Sutha Jienmaneechotchai, deputy director-general of the Department of Health, said a proposal would be made to consumer protection and food authorities that identified ways to reduce sugar use.
Thais consume on average 104g, equivalent to 26 teaspoons, of sugar a day—over twice the level recommended by the World Health Organisation—according to official figures.
Though traditional sources of sugar in Thai diets, largely derived from rice and fruit, are not considered harmful when part of a balanced regime, Dr Sutha said the current trend towards processed foods, and sugary drinks in particular, has been taking sugar consumption to excessive levels.
He said green tea was found to contain the levels of 12-14 teaspoons per serving while iced coffees, carbonated soft drinks and packaged juices contained around 10 teaspoons of sugar.
He singled out soft drink promotions that offered cars and gold to consumers for helping to boost Thailand’s sugar rush.
Bottle cap contests have increased lately in Thailand’s highly competitive beverage market after they were introduced by high-profile businessman Tan Passakornnatee several years ago.
Iced tea brands such as Ichitan, Yen Yen and Rishi have been behind recent campaigns in Thailand to give away new iPhones, Mercedes-Benz cars and other riches in return for buying their products.
“Thai people like lucky draw campaigns,” said Dr Sutha. “Letting companies freely arrange the promotions has boosted consumption.”
Thailand’s soft drinks market was worth THB46bn (US$1.3bn) last year, according to W&R Research figures. The same study found that over a quarter of Thais consume a soft drink three or four times each week.
More stories from southeast Asia…
Australian exporters set to benefit from Indonesia’s demand boom
Indonesia’s demand for imports of meat and produce will see 20-fold growth, Australia’s agriculture department has predicted, leading to significant opportunities for exporters who are already well-versed with the market.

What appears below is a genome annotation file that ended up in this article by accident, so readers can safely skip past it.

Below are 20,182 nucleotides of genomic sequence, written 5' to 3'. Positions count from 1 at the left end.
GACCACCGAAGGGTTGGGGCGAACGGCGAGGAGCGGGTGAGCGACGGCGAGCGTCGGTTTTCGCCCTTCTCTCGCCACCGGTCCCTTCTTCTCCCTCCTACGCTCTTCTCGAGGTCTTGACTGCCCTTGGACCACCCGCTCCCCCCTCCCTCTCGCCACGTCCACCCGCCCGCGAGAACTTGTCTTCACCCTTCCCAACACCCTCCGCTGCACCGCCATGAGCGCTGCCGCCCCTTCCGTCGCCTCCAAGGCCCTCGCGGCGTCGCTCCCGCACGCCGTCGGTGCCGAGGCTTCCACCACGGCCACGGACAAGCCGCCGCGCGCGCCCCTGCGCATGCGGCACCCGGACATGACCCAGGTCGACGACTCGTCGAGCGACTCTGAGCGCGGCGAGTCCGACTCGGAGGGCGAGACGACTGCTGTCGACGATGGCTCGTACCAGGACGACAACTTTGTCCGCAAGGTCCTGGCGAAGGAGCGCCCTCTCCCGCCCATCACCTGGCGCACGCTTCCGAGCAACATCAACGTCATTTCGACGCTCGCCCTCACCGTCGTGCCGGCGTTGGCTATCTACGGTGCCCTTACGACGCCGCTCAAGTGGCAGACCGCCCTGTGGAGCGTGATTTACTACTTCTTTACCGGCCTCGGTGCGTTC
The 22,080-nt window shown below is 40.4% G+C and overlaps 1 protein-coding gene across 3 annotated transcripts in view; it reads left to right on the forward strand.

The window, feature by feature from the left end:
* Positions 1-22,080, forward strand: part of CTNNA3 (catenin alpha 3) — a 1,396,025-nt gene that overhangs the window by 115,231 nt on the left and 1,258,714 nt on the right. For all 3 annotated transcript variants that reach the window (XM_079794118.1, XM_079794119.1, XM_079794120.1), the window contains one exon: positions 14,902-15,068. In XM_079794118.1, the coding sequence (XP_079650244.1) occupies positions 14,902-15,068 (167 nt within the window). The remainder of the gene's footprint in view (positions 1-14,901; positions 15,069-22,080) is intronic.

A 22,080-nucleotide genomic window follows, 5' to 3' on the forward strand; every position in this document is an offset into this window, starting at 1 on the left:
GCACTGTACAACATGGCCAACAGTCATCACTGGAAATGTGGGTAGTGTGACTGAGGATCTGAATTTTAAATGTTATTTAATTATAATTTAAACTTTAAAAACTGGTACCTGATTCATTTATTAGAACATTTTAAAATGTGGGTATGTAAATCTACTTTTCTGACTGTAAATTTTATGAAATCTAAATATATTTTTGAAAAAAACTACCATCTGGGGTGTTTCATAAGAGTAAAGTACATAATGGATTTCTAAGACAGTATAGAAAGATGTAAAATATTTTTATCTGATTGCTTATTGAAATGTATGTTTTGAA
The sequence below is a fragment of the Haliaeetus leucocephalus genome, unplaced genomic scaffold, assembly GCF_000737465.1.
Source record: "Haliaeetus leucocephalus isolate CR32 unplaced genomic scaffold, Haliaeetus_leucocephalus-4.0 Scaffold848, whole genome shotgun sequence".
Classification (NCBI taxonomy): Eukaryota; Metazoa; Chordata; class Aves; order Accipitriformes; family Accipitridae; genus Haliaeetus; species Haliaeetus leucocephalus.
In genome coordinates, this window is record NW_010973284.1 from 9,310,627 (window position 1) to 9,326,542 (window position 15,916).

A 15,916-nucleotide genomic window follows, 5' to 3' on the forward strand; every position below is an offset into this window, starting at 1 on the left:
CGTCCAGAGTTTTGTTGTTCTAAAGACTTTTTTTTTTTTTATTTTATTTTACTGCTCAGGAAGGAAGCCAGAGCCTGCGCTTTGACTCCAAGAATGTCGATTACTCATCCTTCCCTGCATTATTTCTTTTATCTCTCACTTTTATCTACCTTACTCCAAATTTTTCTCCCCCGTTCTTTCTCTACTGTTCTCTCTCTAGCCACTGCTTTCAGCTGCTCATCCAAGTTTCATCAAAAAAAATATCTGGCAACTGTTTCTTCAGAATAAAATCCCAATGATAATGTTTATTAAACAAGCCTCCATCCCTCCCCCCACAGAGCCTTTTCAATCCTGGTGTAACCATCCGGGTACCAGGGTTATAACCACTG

The southeast Asian country’s fast-growing and increasingly affluent urban population is showing particular demand for meat, dairy products, and fruit and vegetables.
By 2050, the market will be worth US$150bn, Abares, the Ministry of Agriculture’s commodity forecaster, said in the report.
“Assuming no significant change to agricultural productivity growth, food imports will be an important component of Indonesia's food and feed supply towards 2050,” the report said.
“Because of their geographic proximity, Australia and Indonesia are well placed to benefit from advancing bilateral agricultural trade.”
"In the case of Indonesia, the current consumption level per person is relatively low. But with income growth, for the future we expect that demand will increase quote significantly over the period to 2050," Jammie Penm, Abares chief commodity analyst, told ABC.
"With urbanisation, with income growth, we will expect demand for high-quality beef will increase quite significantly, and also there will be more diverse dietary habits; changing perhaps from rice-based products to wheat-based products, from rice and staple foods to more protein-based foods.”
In 2014, half of Indonesia's imported wheat came from Australia, representing 20% of Australia's total wheat exports. Indonesia is Australia's largest export market for wheat.
Vietnam demands action to curb growing pesticide levels in produce
Vietnam’s agriculture ministry has pledged its resources to end the rampant use of prohibited substances in farming and called on communities to co-operate.
Addressing the National Assembly in Hanoi to answer claims by deputies who had expressed concerns over weak management in curtailing the use of banned substances, minister Cao Duc Phat said a joint-effort was needed to improve the safety of produce.
Phat said farmers must learn the health impacts associated with using banned substances and antibiotics, and urged agricultural communities to help develop safe food supply chains for transporting goods to cities.
Safety officials should also be stricter when handling breaches, with an emphasis placed on the safety of produce, Phat said.
Inspections in the nine months to September showed that pesticide residues in fruits and vegetables had increased to 10.3% this year from the usual level of 6-8%, according to the ministry.
At the same time, 7.6% of meat was found to contain prohibited levels of antibiotic and substance residues.
“Therefore, we are implementing a food safety and hygiene campaign until next February and have adopted measures to redress the situation,” Phat said.
“We are committed to eliminating the use of such forbidden substances in livestock farming,” Phat said.
Tran Trong Binh, deputy head of the Ministry of Public Security’s environmental police department blamed poor co-ordination among law enforcement agencies for the rampant use of forbidden substances in animal husbandry, as well as pesticide residue in vegetables and fruits.
Binh added that public information campaigns to promote safe products for consumption had not been effective.